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The Hypertetxt (bis)

Hypertetxt can be definined as a special type of database system, invented by Ted Nelson in the 1960s, in which objects (text, pictures, music, programs, and so on) can be creatively linked to each other. When you select an object, you can see all the other objects that are linked to it. You can move from one object to another even though they might have very different forms. For example, while reading a document about Mozart, you might click on the phrase Violin Concerto in A Major, which could display the written score or perhaps even invoke a recording of the concerto. Clicking on the name Mozart might cause various illustrations of Mozart to appear on the screen. The icons that you select to view associated objects are called Hypertext links or buttons.


Hypertext documents can either be static (prepared and stored in advance) or dynamic (continually changing in response to user input). Static hypertext can be used to cross-reference collections of data in documents, software applications, or books on CDs. A well-constructed system can also incorporate other user-interface conventions, such as menus and command lines. Hypertext can develop very complex and dynamic systems of linking and cross-referencing. The most famous implementation of hypertext is the World Wide Web (first deployed in 1992) and later added to the Internet (developed/tested c.1977).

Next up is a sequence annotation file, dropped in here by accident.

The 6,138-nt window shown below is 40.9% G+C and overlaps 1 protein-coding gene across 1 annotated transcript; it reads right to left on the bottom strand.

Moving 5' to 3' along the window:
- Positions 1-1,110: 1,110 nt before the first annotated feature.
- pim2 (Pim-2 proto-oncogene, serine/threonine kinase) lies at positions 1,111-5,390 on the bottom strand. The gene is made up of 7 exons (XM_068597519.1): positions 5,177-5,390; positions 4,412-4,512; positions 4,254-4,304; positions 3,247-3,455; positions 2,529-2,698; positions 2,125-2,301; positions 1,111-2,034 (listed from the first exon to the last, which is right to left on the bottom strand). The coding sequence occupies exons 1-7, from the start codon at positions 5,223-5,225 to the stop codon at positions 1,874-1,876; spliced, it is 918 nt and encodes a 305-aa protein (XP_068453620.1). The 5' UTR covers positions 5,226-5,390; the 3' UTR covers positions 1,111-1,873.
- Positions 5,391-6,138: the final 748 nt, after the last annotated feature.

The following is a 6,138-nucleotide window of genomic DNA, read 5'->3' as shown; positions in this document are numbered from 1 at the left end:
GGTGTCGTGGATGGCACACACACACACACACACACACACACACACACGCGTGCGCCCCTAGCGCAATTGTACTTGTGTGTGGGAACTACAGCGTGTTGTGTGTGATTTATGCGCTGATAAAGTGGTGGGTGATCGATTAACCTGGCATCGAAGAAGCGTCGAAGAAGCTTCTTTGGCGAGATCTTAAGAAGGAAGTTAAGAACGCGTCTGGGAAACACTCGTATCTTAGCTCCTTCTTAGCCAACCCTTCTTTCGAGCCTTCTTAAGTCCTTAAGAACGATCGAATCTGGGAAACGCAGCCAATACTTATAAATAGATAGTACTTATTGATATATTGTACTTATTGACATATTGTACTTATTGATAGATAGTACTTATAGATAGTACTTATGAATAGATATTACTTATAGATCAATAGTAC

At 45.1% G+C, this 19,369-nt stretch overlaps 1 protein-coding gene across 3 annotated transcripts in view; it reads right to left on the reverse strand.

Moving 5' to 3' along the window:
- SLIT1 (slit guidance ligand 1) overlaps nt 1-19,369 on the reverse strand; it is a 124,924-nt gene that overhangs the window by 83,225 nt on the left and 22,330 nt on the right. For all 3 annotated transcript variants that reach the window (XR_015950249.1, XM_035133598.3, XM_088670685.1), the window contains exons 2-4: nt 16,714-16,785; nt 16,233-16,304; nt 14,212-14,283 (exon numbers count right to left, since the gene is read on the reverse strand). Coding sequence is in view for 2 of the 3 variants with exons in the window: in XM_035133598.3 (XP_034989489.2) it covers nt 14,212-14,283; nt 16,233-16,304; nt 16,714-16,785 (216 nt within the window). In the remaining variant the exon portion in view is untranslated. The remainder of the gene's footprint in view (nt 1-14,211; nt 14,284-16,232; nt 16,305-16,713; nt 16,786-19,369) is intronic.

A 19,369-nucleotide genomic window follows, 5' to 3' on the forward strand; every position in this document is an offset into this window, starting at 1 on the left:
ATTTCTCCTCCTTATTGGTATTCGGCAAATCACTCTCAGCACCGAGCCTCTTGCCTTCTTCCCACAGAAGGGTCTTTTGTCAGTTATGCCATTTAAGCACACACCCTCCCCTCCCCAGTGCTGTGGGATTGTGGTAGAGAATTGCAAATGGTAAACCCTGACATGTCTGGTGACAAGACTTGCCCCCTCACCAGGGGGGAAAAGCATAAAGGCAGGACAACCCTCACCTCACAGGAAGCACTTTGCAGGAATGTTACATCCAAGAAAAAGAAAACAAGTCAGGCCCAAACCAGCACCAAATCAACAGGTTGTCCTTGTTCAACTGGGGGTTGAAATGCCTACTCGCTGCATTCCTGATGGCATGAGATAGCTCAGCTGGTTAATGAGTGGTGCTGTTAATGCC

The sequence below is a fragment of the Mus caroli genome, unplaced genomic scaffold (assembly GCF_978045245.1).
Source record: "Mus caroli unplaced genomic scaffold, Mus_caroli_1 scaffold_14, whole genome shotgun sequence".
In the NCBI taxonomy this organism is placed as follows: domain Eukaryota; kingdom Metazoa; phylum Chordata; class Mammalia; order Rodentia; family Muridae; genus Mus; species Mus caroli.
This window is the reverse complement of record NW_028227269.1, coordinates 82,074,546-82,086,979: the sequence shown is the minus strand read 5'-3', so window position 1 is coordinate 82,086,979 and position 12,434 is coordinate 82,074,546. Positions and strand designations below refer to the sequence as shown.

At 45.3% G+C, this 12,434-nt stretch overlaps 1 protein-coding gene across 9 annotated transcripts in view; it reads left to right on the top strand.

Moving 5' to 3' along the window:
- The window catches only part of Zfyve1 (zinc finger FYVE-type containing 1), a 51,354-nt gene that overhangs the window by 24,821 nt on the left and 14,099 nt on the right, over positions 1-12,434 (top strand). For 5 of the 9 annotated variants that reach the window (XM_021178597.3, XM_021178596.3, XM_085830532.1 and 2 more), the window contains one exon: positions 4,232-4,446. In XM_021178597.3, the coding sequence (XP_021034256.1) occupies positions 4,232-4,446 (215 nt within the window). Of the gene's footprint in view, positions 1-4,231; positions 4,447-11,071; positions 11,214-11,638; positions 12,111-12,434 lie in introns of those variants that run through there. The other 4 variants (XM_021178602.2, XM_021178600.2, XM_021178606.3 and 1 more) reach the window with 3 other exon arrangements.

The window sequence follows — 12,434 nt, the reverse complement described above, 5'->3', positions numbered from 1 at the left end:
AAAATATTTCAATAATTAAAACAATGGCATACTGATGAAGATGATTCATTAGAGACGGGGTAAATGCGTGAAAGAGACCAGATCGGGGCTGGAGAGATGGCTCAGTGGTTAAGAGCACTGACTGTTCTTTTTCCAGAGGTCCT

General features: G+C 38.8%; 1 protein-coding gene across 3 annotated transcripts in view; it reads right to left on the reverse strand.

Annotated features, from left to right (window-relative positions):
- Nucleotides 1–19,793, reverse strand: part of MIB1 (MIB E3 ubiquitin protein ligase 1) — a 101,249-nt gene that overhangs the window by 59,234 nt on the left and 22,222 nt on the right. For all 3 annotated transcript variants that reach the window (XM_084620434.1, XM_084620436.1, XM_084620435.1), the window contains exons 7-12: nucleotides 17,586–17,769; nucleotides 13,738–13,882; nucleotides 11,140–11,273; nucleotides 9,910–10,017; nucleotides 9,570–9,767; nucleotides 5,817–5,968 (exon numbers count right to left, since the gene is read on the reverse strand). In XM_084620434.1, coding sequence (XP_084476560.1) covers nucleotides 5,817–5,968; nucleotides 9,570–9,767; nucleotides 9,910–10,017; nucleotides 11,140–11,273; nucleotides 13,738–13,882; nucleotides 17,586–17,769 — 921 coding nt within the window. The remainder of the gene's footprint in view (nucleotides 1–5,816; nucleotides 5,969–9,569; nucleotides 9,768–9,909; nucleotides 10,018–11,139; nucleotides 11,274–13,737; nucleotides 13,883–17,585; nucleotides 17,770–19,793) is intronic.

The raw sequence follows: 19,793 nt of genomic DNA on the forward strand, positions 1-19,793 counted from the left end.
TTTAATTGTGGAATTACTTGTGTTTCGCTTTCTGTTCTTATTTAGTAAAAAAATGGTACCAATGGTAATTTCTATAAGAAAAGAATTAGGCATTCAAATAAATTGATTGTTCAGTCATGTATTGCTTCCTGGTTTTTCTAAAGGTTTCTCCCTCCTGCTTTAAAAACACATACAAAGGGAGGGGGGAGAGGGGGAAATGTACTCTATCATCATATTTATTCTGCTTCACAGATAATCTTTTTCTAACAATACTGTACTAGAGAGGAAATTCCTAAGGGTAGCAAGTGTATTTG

Hypertext systems are particularly useful for organizing and browsing through large databases that consist of disparate types of information. There are several Hypertext systems available for Apple Macintosh computers and PCs that enable you to develop your own databases. Such systems are often called authoring systems . HyperCard software from Apple Computer is the most famous.


The first hypermedia application was the Aspen Movie Map in 1977. In 1980, Tim Berners-Lee created ENQUIRE, an early hypertext database system somewhat like a wiki. The early 1980s also saw a number of experimental hypertext and hypermedia programs, many of whose features and terminology were later integrated into the Web. Guide was the first hypertext system for personal computers.



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